|Title||Adventures of Huckleberry Finn|
Mark Twain is the pen name of Samuel Langhorne Clemens (1835-1910). With his novels The adventures of Tom Sawyer and Adventures of Huckleberry Finn, Twain became one of the best-known American authors.
Huckleberry Finn starts with a rather severe warning:
Persons attempting to find a motive in this narrative will be prosecuted; persons attempting to find a moral in it will be banished; persons attempting to find a plot in it will be shot.
By order of the author
I usually don’t look for motive or moral in a novel – I leave that to professional critics – but I will have to take care to avoid looking for a plot.
There is no lack of praise for Mark Twain or Huckleberry Finn: William Faulkner called Twain “the father of American literature”, Huckleberry Finn is often referred to as “the great American novel”, and apparently Ernest Hemingway said that “all modern American literature comes from one book by Mark Twain called Huckleberry Finn. It’s the best book we’ve had.”
WARNING: The rest of this article contains spoilers.
The book is a novel about Huckleberry Finn, a boy who ran away from an abusive father, and Jim, a runaway slave. They find each other on Jackson Island, and island in the Mississippi, and together they float down the Mississippi on a raft, at first towards Cairo (Illinois) from where they can take a steamship north into the free states, but when they find out they must have missed Cairo they continue their journey without a clear goal.
During their journey Huck and Jim become close friends. Huck has to choose between his friendship for Jim and his conscience – he equals helping a slave to escape with stealing property from the slave owner which would condemn Huck to hell. When Jim talks about buying his wife and buying or stealing his children in the future Huck is close to betraying Jim:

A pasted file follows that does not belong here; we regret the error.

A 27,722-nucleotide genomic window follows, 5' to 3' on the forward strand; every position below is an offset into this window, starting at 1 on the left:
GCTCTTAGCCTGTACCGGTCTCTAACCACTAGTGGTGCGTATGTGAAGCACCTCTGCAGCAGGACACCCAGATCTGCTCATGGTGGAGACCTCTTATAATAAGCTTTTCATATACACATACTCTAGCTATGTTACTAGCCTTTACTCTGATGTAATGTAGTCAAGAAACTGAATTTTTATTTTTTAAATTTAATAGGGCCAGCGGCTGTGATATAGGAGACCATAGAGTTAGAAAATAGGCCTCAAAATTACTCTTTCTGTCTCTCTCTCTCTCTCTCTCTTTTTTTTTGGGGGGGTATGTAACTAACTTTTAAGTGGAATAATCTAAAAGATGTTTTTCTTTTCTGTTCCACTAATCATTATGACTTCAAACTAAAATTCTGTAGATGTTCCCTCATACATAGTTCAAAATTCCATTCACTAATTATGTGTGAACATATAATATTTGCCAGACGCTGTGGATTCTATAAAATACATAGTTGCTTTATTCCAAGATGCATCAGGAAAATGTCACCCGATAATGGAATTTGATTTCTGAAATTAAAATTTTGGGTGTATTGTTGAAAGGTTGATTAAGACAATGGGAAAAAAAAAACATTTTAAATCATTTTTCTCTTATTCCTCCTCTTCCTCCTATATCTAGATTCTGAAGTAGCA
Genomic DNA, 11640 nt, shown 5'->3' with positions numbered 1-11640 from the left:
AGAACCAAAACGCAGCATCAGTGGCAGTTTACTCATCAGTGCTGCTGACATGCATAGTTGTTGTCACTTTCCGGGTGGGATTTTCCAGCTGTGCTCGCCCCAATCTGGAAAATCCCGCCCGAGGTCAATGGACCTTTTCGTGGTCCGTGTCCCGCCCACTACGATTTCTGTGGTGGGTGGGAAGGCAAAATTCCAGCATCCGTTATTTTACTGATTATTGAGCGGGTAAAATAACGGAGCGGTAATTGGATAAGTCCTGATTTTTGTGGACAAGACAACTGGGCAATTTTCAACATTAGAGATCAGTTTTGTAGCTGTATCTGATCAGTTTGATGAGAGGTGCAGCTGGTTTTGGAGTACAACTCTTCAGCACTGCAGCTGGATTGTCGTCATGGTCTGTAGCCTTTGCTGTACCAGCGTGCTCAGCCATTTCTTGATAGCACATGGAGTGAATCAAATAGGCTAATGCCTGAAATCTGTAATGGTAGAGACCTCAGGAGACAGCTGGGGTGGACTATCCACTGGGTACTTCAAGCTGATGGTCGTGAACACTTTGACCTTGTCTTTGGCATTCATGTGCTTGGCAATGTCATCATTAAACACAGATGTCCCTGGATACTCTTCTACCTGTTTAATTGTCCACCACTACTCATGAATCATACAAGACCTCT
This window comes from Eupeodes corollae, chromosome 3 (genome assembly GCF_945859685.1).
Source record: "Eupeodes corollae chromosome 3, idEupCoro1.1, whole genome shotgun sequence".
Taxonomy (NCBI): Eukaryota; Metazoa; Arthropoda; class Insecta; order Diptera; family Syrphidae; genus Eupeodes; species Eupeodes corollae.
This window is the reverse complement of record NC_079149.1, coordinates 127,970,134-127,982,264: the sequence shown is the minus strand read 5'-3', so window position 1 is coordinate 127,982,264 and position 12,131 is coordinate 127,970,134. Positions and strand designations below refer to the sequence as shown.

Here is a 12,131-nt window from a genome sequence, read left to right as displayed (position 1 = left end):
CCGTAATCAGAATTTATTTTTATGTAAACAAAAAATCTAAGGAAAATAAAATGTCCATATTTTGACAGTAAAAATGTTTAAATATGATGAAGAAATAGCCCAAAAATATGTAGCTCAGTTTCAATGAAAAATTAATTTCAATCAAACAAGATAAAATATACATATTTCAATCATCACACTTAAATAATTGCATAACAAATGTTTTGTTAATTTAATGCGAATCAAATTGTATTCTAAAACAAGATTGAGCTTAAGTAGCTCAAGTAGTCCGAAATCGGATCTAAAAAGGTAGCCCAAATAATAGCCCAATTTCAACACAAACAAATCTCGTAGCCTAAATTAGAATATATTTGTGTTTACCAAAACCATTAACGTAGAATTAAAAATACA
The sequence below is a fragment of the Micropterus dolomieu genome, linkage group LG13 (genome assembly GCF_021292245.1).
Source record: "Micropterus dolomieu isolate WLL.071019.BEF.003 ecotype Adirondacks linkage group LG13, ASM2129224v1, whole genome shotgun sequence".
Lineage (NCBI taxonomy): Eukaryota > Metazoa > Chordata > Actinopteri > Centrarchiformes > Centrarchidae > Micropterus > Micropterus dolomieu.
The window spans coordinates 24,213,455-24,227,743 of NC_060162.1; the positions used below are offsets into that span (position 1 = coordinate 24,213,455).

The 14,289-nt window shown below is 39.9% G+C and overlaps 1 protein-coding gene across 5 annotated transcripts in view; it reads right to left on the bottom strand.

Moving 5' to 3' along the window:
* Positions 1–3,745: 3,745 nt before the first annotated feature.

Thinks I, this is what comes of my not thinking. Here was this nigger, which I had as good as helped to run away, coming right out flat-footed and saying he would steal his children—children that belonged to a man I didn’t even know; a man that hadn’t ever done me no harm.
I was sorry to hear Jim say that, it was such a lowering of him. My conscience got to stirring me up hotter than ever, until at last I says to it, “Let up on me—it ain’t too late yet—I’ll paddle ashore at the first light and tell.”
Huck’s feelings of friendship win every time, however, and eventually Huck chooses permanently for Jim: “All right, then, I’ll GO to hell”.
Just when I start to be convinced that Huckleberry Finn is indeed a true masterpiece and the great American novel, the journey on the raft ends, Huck meets the Phelps family – relatives of Tom Sawyer – and Tom Sawyer himself, and a disappointing last quarter of the novel follow. Apparently I’m not the only one to be disappointed by the last part of the book – Hemingway stated:
If you read it, you must stop where the Nigger Jim is stolen from the boys. That is the real end. The rest is just cheating.
The novel, with its constant undertones of racism and slavery, is a clear commentary on 19th century southern mores and society. Even the religion condones slavery (if you help a slave escape you will end up in hell). Twain’s southern society is religious, racist and lawless (e.g. the Grangerford-Shepherdson blood feud, the tar-and-feathering of the duke and the dauphin, or the killing by and attempted lynching of Colonel Sherburn), a society where any white criminal is far superior to a “nigger”.
Part of the southern reading challenge is to describe a sense of place in the southern novels we read. The place in this book is the Mississippi river – a place where Huck and Jim are essentially themselves, a place of freedom. When they go ashore they have to hide or pretend to be someone else, while floating down the river they are free (though their freedom is lessened somewhat when they are joined by the dauphin and the duke, two con artists). The river is a retreat from the dangers of the south, the place they flee to when they have trouble on the land. But the river also takes them deeper into the south, towards more danger and eventually the capturing of Jim.
Adventures of Huckleberry Finn was read as part of the Southern reading challenge 2007.